A Bruised Cervix Is A Sex Injury That You Definitely Don’t Want
Everyone’s in agreement that we’d be better off without cramps…but you know what’s even worse than those nagging (or sometimes debilitating—get those checked out, please) monthly pains? A bruise on your cervix (cue the vaginal clenching).
I mean, you can’t exactly ice it or heat it because, you know, it’s way up in there. (Your cervix is the “bouncer” to your uterus, monitoring what goes in it from the vagina, btw). But sometimes, particularly, uh, animated penile guests shove their way through and the tiny, but mighty cervix isn’t pleased.
So um, what exactly is a bruised cervix?
Basically, it’s a cervix that has become sensitive and tender because of vigorous sex. If a penis, dildo, or other object makes it all the way up the vagina to the cervix and bumps into it repeatedly, it could definitely get injured.
It feels similar to cramping, says Dr. Rachel Peragallo Urrutia, an assistant professor of general obstetrics and gynaecology at the University of North Carolina—that’s because the cervix has different nerve endings than other body parts, she adds. Basically while hitting your knee on the edge of a table might feel like a sharp pain, a bruised cervix will feel more dull and achy.
But, TBH, having a bruised cervix is rare, says Urrutia. Plus, the term “bruising,” when it comes to the cervix, is more common in popular media than medicine—that means it’s really just referring to the pain, not the actual look of the cervix (doctors aren’t sure what a bruised cervix looks like—it could be black and blue or it could retain its pinkish color).
In other words: It’s pretty unlikely you’re going to bruise your cervix during consensual sex. “It’s much more common that an injury like a labial bruise or a vaginal tear would happen,” says Urrutia. (All of those issues have very similar symptoms, btw—like abdominal pain, pain during sex, and sometimes light bleeding.)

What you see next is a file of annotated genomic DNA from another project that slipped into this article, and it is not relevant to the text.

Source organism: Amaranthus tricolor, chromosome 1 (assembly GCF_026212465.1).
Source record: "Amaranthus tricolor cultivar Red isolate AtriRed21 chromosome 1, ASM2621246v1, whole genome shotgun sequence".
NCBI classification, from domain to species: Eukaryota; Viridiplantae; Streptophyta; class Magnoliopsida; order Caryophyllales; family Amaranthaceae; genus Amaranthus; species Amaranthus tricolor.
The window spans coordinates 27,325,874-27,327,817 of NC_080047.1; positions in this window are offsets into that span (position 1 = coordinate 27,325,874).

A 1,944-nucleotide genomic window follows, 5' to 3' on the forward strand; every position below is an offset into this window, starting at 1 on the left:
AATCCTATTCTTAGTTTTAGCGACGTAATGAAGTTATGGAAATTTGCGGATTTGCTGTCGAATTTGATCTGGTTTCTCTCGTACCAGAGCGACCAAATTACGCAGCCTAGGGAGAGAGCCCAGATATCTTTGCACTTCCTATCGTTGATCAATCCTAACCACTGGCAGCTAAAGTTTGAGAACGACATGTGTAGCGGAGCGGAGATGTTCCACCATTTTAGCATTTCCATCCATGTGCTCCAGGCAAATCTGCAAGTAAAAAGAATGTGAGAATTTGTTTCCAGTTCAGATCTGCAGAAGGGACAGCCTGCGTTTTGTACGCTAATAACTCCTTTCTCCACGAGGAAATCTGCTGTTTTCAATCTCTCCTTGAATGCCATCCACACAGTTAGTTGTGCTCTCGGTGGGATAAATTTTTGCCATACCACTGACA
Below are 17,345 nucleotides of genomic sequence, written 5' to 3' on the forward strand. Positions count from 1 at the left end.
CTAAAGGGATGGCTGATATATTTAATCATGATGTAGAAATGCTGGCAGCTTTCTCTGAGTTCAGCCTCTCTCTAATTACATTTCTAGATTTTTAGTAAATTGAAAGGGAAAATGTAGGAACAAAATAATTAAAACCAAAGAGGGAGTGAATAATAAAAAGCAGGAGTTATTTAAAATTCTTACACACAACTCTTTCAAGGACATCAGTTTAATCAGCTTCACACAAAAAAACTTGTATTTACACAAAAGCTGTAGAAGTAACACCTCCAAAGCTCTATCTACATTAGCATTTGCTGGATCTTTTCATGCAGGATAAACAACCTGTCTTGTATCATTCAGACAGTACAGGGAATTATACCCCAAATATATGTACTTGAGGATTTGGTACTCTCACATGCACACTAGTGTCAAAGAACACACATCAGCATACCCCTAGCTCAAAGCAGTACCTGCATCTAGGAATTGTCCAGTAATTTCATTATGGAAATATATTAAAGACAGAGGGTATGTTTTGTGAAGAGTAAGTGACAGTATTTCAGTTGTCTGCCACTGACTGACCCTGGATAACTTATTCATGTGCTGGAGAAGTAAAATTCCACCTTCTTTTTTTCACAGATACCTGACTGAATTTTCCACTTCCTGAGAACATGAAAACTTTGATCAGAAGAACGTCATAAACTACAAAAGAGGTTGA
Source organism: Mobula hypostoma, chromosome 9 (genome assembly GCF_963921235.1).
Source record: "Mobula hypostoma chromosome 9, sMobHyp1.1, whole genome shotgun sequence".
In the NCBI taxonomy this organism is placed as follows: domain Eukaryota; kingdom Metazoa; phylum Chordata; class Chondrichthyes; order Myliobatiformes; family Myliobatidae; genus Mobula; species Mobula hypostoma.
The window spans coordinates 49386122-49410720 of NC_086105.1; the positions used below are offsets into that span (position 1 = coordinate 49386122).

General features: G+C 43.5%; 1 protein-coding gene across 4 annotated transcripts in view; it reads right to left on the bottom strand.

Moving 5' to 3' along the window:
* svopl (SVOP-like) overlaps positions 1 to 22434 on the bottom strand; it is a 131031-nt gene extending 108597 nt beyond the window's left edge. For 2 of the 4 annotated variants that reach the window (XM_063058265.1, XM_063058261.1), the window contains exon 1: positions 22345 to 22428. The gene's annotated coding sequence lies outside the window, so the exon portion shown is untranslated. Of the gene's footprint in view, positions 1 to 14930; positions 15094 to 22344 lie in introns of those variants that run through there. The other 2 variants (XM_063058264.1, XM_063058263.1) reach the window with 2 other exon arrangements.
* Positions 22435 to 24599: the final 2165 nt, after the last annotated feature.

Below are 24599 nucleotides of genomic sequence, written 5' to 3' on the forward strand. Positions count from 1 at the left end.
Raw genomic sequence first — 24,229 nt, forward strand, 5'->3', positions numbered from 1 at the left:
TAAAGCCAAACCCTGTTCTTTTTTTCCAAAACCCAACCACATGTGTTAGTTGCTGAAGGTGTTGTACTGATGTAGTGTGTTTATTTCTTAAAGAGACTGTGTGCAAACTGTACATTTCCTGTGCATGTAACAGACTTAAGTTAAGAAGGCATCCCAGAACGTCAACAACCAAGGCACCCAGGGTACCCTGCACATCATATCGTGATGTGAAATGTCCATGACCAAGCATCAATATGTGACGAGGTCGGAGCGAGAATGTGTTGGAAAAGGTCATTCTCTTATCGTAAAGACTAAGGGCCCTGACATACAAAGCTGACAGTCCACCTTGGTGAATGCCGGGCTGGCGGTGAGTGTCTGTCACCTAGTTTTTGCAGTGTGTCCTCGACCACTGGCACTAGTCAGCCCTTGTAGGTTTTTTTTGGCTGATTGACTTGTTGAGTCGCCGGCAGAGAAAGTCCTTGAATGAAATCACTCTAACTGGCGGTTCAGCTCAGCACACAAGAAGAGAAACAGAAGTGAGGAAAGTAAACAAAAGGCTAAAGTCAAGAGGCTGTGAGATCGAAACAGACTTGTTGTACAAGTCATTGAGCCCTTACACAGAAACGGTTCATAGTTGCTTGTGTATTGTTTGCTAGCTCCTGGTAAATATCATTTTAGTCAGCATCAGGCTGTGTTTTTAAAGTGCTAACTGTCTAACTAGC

Another mishap that might happen but doesn’t mean your cervix is bruised: an injured pelvic floor, says Urrutia. “The pelvic floor muscles are like a sling that keep in your internal organs,” she explains. “They’re muscles that we don’t use very well—we don’t exercise them,” so they’re more susceptible to stress and spasms caused by especially intense sex.
Well, is there anything I can do about a bruised cervix?
A little ibuprofen and patience should do the trick. The pain should subside after a few days. If it doesn’t, reach out to your physician because it might be something more serious.
When it comes to preventing this sex injury, it’s important to be vocal with your partner if they’re doing something that is physically hurting you—even if the sex is consensual.
You can also take a more proactive approach and suggest positions that don’t go quite as, uh, deep. “There are certain positions in which a woman can have more control over the depth of penetration,” she says.
Doggy style, for example, is known to be a sex position that allows a man to go deeper, while any cowgirl position allows a woman to have more control. Regardless, having an open dialogue about what feels right for you will reduce your chances of injury and let you get on with the good stuff (safely).
This article was originally published on www.womenshealthmag.com